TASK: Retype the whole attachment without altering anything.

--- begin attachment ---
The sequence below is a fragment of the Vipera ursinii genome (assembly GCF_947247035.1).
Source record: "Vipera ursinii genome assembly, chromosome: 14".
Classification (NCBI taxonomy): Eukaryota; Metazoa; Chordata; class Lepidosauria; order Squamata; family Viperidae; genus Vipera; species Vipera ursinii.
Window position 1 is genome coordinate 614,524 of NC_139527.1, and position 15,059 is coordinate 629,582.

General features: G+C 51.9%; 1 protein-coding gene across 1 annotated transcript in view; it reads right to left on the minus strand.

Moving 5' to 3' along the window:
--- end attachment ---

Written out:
The sequence below is a fragment of the Vipera ursinii genome (assembly GCF_947247035.1).
Source record: "Vipera ursinii genome assembly, chromosome: 14".
Classification (NCBI taxonomy): Eukaryota; Metazoa; Chordata; class Lepidosauria; order Squamata; family Viperidae; genus Vipera; species Vipera ursinii.
Window position 1 is genome coordinate 614,524 of NC_139527.1, and position 15,059 is coordinate 629,582.

General features: G+C 51.9%; 1 protein-coding gene across 1 annotated transcript in view; it reads right to left on the minus strand.

Moving 5' to 3' along the window: